Deacetylation of chitin to produce chitosan is usually achieved by hydrolysis of the acetamide groups with concentrated NaOH or KOH (40–50%) at temperatures above 100 C. This reaction is generally carried out under heterogeneous conditions. The acetylation degree (DA) of chitosan, defined as the proportion of acetylglucosamine units in the polymer, will depend on the deacetylation conditions. It is very difficult to completely deacetylate chitin without using specific procedures, so that the DA of chitosans generally lies between 40% and 13 % , while its molecular weight ranges from 2 × 10 5 to 1 × 10 6 Da. The distribution of deacetylated units along the chitosan chain will also depend on the source and the preparation conditions [24]. Lertwattanaseri et al. reported that they needed to treat chitin whiskers lat reflux for 15 h in at least 40 % alkaline solution to obtain chitosan with a DA below 10 % [25]. In the same paper, these authors showed that, by applying the microwave technique to chitin whiskers, it was possible to achieve chitosans with DA lower than 10 % in only 3 h using a 60 % (w/v) alkali concentration. Biotechnological processes based on the enzymatic deacetylation of chitin have been proposed as an alternative to minimize the effects of the chemical route. Some enzymes called chitin deacetylases are used for hydrolyzing the N-acetamide bonds in order to obtain chitosan [26]. These enzymes can be obtained from some species of fungi and insects such as Mucor rouxii, Aspergillus nidulans, Absidia coerulea and Colletotrichum lindemuthianum. Obtaining chitosan by enzymatic reactions is an alternative for greater control of the properties and characteristics of the final product, such as degree of acetylation and average molecular mass. It is an alternative that is still at the laboratory scale, due to the sensitivity of the processing [15].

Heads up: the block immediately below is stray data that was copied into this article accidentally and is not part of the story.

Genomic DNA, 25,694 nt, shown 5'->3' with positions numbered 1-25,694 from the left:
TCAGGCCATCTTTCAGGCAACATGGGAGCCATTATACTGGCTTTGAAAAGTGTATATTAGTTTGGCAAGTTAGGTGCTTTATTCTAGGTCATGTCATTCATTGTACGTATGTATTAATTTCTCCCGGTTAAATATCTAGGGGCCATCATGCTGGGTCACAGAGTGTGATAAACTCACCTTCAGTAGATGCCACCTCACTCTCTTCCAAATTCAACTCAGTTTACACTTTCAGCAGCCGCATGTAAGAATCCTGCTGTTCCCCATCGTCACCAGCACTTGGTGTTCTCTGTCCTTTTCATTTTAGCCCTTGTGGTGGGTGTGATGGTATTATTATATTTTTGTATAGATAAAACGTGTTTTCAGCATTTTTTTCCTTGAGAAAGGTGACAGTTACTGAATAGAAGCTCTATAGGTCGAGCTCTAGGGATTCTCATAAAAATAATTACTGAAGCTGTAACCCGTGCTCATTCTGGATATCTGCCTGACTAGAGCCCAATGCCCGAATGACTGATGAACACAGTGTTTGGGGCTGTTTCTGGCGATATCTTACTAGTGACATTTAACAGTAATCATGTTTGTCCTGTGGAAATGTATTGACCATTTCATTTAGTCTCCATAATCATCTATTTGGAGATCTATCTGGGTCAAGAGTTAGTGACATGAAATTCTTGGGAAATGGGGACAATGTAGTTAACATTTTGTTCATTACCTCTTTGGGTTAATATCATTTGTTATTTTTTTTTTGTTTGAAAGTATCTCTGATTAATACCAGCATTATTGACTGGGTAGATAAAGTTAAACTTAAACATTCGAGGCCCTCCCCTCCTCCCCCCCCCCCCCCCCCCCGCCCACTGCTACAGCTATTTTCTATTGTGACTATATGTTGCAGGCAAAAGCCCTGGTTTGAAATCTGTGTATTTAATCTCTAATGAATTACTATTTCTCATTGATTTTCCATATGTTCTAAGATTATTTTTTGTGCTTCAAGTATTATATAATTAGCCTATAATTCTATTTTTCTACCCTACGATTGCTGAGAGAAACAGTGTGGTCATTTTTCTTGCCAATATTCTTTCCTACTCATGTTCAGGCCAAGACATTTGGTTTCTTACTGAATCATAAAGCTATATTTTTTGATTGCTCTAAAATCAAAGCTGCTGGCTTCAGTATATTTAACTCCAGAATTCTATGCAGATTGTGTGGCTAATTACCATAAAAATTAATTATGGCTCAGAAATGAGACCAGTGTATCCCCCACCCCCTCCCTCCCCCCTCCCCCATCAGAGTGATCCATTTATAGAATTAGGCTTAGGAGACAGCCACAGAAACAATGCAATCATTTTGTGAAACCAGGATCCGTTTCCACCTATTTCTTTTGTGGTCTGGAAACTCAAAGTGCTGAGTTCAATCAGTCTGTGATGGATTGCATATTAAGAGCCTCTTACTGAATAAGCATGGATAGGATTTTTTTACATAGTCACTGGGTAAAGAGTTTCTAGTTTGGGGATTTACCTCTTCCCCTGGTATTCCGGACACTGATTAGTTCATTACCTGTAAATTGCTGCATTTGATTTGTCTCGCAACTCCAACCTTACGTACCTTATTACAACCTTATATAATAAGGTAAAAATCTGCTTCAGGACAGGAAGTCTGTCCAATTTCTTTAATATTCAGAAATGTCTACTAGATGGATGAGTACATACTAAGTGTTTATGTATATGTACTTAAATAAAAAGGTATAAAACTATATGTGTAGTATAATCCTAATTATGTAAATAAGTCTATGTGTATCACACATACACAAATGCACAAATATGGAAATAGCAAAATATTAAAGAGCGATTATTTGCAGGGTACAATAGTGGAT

There are several reports in the literature on the preparation of chitin and chitosan from shrimp shells [27,28,29,30,31], but, as indicated above, the quality of the resulting chitosan was very dependent on the raw material and the particular procedure employed. Lamark et al. developed a multistep procedure to obtain fully deacetylated chitin preforming freeze-pump out-thaw (FPT) cycles (freezing at −193 C and thawing at 25 C) in the presence of 50% (w/v) NaOH, with deacetylation temperatures ranging from 80 to 110 C. The FPT cycles improved the reaction effectiveness by opening the crystalline structure of chitin, making it more permeable to alkaline solutions. This increased the accessibility of the acetylated units to the alkali and facilitated their deacetylation [32].
The shrimp species Litopenaeus vannamei Boone is abundant in breeding sites in northeastern Brazil, and industrial processing plants generate considerable amount of discards. This waste is a protein- and chitin-rich pollutant that can be valued if a method of extracting these shell components is designed and implemented.